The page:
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Suzanne Townley

News Editor, Solicitors Journal

Struck off NQ solicitor spared second SDT hearing and restored to roll

Struck off NQ solicitor spared second SDT hearing and restored to roll


Members of the legal profession provided pro bono advice

A newly-qualified solicitor who was struck off the roll of solicitors in March 2020, following a hearing in which she represented herself, has been spared a second Solicitors Disciplinary Tribunal (SDT) hearing after members of the legal profession stepped in to help.

In March 2020, Claire Matthews was struck off after the SDT found she had delayed informing her employer, Capsticks LLP, that she had left a locked suitcase of client documents on a train to try and give herself time to locate the briefcase.

The SDT found Matthews misinformed colleagues on two occasions about the whereabouts of the suitcase, and that the interactions with her colleagues were dishonest. While Matthews accepted she had delayed in reporting the loss of the suitcase, she denied this constituted a breach of the Solicitors Regulation Authority’s (SRA’s) Principles and denied the allegations she had deliberately sought to mislead colleagues.

Matthews had been qualified just eight months and had worked for Capsticks for four weeks. She represented herself at tribunal and the SDT heard she suffered from a long-standing mental health condition and that she had been “overcome by uncontrollable fear, anxiety and panic” following the incident.

Despite this, the SDT ruled Matthews should be struck off and ordered her to pay £10,000 costs, reduced from costs of £55,000 proposed by the SRA. 

In April 2020, Matthews appealed the SDT’s decision, with advice and assistance from a legal team working pro bono: Gideon Habel and Emma Walker of Leigh Day’s Regulatory and Disciplinary team, Mary O’Rourke QC and Rosalind Scott Bell from Deans Court Chambers, Mark Harries QC from Serjeants’ Inn and Marianne Butler from Fountain Court.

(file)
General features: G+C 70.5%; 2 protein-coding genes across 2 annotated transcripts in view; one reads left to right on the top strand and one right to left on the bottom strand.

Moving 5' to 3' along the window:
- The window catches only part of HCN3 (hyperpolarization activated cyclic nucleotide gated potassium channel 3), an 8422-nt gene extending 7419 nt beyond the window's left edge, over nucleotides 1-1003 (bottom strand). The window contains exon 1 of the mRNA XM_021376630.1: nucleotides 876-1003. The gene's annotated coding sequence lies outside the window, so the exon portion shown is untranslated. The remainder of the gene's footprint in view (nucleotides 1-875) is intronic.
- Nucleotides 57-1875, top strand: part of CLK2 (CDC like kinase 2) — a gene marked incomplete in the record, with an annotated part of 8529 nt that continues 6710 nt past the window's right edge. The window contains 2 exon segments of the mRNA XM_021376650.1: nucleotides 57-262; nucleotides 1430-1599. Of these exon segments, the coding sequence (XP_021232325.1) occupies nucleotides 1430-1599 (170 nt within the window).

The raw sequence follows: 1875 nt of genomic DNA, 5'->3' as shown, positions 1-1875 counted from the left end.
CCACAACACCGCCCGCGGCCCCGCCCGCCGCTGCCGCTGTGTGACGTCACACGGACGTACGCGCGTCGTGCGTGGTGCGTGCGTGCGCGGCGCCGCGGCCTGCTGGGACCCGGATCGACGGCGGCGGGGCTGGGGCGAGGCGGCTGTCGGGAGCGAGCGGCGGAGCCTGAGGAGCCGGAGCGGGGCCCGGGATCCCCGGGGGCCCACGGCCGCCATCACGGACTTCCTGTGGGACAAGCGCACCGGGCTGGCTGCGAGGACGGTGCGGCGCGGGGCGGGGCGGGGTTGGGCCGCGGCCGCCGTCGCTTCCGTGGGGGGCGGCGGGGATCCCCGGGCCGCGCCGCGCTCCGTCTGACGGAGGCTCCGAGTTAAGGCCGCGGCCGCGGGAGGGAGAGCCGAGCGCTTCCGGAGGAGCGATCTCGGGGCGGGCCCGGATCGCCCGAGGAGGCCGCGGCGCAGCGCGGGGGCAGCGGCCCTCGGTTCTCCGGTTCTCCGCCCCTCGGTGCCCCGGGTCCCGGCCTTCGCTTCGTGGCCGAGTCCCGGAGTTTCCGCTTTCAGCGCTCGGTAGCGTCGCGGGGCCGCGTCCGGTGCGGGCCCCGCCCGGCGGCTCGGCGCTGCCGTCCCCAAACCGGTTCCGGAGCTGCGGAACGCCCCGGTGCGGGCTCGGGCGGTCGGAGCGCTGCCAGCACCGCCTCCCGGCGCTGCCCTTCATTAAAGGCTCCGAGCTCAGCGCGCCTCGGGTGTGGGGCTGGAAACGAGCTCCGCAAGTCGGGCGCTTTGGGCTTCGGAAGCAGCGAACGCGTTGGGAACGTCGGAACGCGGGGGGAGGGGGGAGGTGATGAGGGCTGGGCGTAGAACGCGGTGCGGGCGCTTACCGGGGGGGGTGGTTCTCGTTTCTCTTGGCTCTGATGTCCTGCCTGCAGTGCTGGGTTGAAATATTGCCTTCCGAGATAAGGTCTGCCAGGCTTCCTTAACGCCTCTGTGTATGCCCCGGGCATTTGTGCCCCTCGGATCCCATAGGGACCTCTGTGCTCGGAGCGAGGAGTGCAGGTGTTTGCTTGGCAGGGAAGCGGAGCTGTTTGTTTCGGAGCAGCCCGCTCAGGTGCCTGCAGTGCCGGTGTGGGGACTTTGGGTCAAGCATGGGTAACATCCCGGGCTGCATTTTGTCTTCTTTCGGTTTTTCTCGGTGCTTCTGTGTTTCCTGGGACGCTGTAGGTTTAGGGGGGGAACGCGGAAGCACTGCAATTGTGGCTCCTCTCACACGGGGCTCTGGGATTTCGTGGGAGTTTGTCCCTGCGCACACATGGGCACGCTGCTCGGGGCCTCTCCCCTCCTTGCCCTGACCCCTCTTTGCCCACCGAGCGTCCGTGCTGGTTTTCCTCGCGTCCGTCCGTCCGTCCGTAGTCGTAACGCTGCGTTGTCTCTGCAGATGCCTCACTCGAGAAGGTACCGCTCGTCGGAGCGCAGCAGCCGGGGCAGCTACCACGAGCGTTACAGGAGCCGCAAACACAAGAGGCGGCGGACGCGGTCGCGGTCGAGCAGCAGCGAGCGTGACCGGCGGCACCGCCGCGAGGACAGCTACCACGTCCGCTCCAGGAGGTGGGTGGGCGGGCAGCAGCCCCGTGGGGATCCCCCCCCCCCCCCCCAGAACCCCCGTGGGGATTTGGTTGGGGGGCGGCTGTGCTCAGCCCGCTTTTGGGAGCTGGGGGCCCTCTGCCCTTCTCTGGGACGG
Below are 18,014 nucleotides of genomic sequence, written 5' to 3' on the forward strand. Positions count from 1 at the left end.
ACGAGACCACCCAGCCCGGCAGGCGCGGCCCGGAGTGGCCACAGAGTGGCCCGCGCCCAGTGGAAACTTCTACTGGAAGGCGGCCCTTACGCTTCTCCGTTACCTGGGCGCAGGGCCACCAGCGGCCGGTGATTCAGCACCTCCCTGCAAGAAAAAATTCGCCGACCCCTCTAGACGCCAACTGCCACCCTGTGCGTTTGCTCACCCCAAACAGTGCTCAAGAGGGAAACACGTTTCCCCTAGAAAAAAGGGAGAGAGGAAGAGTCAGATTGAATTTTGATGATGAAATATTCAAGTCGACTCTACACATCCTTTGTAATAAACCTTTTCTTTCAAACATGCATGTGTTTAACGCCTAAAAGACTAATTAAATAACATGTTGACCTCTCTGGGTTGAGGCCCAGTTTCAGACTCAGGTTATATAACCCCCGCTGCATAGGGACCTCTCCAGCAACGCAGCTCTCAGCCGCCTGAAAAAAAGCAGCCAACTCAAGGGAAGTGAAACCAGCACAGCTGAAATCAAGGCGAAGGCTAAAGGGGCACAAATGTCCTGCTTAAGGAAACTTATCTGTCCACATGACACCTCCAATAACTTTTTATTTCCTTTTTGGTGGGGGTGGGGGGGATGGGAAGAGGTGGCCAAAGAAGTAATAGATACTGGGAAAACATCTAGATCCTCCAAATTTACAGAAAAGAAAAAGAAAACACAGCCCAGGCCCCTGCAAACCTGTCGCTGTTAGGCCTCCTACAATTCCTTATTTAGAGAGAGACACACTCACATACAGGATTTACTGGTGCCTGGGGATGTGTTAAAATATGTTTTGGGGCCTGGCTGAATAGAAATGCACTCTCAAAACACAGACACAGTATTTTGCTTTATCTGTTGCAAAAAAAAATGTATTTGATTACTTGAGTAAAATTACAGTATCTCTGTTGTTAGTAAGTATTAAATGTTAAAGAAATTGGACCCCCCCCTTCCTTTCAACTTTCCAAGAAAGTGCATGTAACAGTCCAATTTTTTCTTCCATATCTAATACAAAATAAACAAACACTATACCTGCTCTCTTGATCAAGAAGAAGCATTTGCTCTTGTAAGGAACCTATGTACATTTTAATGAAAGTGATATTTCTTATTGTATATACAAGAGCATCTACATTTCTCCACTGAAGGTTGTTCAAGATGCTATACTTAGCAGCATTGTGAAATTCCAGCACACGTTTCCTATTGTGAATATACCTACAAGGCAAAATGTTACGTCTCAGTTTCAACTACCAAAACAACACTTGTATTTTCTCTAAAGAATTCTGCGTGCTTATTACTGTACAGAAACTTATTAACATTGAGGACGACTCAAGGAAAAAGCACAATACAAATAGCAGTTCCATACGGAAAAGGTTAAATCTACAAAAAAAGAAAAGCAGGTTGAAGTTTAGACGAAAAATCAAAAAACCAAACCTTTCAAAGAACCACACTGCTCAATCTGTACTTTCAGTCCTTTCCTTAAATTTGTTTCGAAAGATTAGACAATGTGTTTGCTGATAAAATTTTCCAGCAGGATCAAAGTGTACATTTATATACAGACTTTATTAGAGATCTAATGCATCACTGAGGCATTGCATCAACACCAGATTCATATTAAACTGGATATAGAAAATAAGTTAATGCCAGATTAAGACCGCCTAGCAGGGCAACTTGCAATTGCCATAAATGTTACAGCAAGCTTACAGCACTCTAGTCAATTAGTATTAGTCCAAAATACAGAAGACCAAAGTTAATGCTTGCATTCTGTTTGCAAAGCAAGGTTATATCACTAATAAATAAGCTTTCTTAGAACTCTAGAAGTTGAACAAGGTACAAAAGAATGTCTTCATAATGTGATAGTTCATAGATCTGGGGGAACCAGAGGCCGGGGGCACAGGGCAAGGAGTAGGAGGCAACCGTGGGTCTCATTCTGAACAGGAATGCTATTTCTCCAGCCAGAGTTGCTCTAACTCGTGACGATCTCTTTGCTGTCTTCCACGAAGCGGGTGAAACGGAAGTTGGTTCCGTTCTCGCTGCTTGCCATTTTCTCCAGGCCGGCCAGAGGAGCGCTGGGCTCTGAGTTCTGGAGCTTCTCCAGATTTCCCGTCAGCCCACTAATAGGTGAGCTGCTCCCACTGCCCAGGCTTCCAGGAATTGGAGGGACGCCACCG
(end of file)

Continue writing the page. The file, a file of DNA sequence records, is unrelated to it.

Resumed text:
During the appeal, expert medical evidence was considered which diagnosed conditions relevant to Matthews’ mental health. On the basis of the medical evidence, the SRA agreed the case should be remitted to the SDT for redetermination. The appeal was allowed by consent, the SDT’s findings and orders against Matthews were quashed and she was restored to the roll of solicitors.

The SRA obtained its own expert medical evidence. Having reviewed all of the evidence in the matter, including the new medical evidence, it concluded a re-hearing of the allegations would not be in the public interest, provided Matthews agreed to certain conditions being placed on her practising certificate.

The conditions were agreed and the SRA applied to the SDT to withdraw the allegations. It obtained the consent of the SDT to withdraw the allegations, with no order as to costs and all proceedings are now concluded.

Emma Walker of Leigh Day commented: “Claire’s case is a real example of the value of getting expert input in regulatory investigations and proceedings, from legal and medical professionals.

“It was disappointing that neither the SRA nor the SDT saw it as their role to identify the need for expert evidence, because that would have been appropriate in this case. Since Claire’s case was heard in the SDT, both the SRA and SDT have published guidance on health issues. Though this came too late for Claire, it is to be welcomed by the wider profession. It has been a real privilege to advise Claire and I am pleased she has been able to get expert input, which was critical to the outcome in this case. It was encouraging to see the support Claire got from the wider legal profession and I wish her the very best for the future.”

Matthews said: “I hope that the outcome will help other junior solicitors who face similar, difficult situations, in knowing these decisions can sometimes be successfully challenged. I thank everyone who has kindly donated and offered their words of support, without it, I could never have envisioned the result. I am sincerely grateful for all the hard work and effort put in by everyone involved.”

Matthews launched a GoFundMe page to help cover the costs of her appeal and committed to donate any surplus funds to LawCare, the mental wellbeing charity for the legal community. She anticipates she will be to donate almost £7,000 (around half the funds raised) to LawCare.